We sometimes get asked why Google, a consumer-focused company, is involved in bringing the potential of the cloud to the business world. The answer is straightforward. Consumer applications are evolving much faster than business software. It used to be that you got the best technology at work. Now the tools we have in our personal lives are much better- think of the iPhone, or your 10GB Gmail inbox compared to your 500 MB inbox at work where you’re constantly deleting emails to free up space. Employees are consumers too, and they now expect – and in many cases demand – the same ease of use at work and flexibility of access as they have with applications in their personal lives.
Inevitably, some people have reservations about the cloud. The biggest challenge to the cloud is the resistance to change -anything which represents a fundamental shift in the way things are done is going to take time to understand. Indeed, there remain some notable misconceptions out there about the risks, like system security and reliability. Software security should always be a concern when discussing critical business data, wherever it’s kept. In many ways, cloud computing can be more secure than hosting data yourself. For example, it generally takes 30-60 days for businesses to patch a vulnerability in their own computer systems. During that time, the corporation’s IT infrastructure is at risk. With the scale of cloud computing, we can fix everything quickly and ensure their infrastructure is safe.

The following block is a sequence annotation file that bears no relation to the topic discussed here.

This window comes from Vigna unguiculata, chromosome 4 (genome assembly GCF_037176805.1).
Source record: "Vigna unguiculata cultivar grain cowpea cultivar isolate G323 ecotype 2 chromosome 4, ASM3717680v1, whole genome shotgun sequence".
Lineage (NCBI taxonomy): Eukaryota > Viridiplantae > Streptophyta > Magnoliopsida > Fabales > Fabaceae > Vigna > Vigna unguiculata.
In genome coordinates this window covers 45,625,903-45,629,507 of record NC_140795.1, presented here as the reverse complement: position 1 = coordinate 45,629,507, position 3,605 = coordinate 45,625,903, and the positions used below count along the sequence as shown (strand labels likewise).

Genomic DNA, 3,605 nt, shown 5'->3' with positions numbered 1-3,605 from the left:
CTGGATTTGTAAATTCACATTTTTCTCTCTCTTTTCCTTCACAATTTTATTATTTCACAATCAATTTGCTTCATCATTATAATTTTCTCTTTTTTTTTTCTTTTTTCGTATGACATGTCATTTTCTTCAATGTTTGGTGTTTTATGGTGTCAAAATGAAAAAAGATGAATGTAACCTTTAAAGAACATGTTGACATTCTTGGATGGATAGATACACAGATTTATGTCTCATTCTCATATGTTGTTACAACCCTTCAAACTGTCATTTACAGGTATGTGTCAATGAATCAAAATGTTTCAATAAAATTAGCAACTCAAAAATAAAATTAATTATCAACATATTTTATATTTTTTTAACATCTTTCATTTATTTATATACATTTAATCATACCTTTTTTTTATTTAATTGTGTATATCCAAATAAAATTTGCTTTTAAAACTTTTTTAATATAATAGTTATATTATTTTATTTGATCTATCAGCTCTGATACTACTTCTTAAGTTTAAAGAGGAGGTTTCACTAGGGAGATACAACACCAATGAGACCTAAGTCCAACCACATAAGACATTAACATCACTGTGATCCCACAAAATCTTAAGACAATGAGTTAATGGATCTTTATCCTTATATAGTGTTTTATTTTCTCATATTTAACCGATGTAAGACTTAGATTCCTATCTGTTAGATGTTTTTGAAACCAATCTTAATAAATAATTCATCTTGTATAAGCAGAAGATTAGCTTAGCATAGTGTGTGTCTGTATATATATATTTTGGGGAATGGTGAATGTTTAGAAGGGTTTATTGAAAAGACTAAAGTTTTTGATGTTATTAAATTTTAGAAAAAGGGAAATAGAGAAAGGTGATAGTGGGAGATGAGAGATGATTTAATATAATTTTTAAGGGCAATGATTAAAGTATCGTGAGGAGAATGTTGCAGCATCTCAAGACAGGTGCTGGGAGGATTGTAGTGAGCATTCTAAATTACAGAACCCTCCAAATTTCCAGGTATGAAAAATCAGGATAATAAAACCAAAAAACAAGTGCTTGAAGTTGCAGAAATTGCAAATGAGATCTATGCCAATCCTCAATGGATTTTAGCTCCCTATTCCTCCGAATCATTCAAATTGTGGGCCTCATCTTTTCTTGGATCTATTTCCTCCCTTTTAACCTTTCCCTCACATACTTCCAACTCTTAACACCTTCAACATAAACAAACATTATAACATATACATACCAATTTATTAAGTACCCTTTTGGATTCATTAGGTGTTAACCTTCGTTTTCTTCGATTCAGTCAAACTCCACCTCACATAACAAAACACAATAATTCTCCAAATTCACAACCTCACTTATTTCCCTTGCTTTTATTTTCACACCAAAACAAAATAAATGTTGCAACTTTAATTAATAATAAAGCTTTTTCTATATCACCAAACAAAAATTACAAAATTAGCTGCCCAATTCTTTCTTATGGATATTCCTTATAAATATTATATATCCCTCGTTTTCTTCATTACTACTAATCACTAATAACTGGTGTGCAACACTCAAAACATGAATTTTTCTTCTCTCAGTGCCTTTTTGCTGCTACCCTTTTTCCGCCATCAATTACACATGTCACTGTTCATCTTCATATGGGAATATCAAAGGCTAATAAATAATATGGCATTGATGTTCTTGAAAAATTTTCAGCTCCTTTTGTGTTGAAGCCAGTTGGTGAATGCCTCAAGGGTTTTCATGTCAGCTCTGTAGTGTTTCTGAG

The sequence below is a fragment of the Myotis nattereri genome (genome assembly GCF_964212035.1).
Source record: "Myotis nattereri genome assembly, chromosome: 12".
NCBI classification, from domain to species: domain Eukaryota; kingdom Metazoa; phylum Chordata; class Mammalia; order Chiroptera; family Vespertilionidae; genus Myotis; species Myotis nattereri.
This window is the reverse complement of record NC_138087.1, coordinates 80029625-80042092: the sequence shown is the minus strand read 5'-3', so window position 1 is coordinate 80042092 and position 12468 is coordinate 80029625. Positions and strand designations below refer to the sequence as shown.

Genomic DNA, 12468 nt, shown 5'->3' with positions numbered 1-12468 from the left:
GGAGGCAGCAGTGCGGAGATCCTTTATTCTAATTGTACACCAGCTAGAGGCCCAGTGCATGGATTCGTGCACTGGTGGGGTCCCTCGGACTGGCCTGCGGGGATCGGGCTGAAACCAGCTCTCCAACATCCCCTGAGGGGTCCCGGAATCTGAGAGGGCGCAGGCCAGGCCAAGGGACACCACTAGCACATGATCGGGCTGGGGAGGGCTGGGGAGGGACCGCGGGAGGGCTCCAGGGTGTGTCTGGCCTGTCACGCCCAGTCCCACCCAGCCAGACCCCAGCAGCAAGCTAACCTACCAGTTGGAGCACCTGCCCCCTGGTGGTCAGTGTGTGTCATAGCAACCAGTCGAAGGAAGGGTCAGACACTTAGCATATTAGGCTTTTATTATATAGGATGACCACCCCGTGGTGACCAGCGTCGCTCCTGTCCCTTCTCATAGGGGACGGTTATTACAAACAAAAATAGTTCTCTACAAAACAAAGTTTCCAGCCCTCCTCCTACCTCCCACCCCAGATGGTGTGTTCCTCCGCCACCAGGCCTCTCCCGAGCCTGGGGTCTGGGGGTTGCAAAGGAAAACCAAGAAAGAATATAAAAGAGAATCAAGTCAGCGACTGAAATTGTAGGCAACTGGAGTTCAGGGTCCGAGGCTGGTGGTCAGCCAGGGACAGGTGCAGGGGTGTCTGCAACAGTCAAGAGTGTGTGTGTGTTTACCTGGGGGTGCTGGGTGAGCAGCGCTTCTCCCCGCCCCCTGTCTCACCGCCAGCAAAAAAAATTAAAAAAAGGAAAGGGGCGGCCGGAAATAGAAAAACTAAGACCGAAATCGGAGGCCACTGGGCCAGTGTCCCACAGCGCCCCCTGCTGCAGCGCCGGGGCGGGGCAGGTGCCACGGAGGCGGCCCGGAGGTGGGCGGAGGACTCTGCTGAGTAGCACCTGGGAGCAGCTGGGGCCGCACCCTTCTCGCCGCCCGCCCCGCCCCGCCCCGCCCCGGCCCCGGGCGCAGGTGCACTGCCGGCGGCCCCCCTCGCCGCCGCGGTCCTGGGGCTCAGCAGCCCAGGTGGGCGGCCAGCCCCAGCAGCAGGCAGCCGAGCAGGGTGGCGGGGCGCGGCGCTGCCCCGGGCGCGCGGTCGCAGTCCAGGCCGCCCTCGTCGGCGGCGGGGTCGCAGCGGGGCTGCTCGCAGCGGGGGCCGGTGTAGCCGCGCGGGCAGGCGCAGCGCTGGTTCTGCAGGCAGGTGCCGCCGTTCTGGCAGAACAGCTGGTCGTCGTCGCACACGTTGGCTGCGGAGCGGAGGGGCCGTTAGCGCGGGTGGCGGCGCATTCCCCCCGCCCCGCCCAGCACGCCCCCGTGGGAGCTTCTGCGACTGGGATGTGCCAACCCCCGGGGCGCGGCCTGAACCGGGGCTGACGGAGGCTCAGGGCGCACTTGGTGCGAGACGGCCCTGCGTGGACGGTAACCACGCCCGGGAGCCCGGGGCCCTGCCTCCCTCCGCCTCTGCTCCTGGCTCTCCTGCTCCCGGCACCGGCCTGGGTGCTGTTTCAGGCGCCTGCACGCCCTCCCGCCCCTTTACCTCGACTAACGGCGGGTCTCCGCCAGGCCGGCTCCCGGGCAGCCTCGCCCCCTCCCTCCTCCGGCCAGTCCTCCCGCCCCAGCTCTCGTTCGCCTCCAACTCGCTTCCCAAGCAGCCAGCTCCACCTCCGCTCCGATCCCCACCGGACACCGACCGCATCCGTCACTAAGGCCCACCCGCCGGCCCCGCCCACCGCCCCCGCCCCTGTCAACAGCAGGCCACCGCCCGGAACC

Then there is reliability. It’s true, there have been some high profile outages among many of the companies that offer hosted services, including ourselves. However, it’s important to put these into perspective. The average monthly downtime of Gmail over a period of a year comes to 10-15 minutes per month. That mostly represents small delays of a couple of seconds here and there. According to the research firm Radicati Group, companies with on-premises email solutions averaged from 30 to 60 minutes of unscheduled downtime and an additional 36 to 90 minutes of planned downtime per month. On this basis, the cloud is a whole lot more reliable than in-house email. You just don’t hear about outages that occur with traditional software, because they happen behind closed doors. All cloud vendors know that they need to have strict Service Level Agreements and be transparent on service disruptions if the model is going to gain traction.At Google we’re serious about transparency and getting all this right for the 5,000 businesses that are signing up to Google Apps everyday.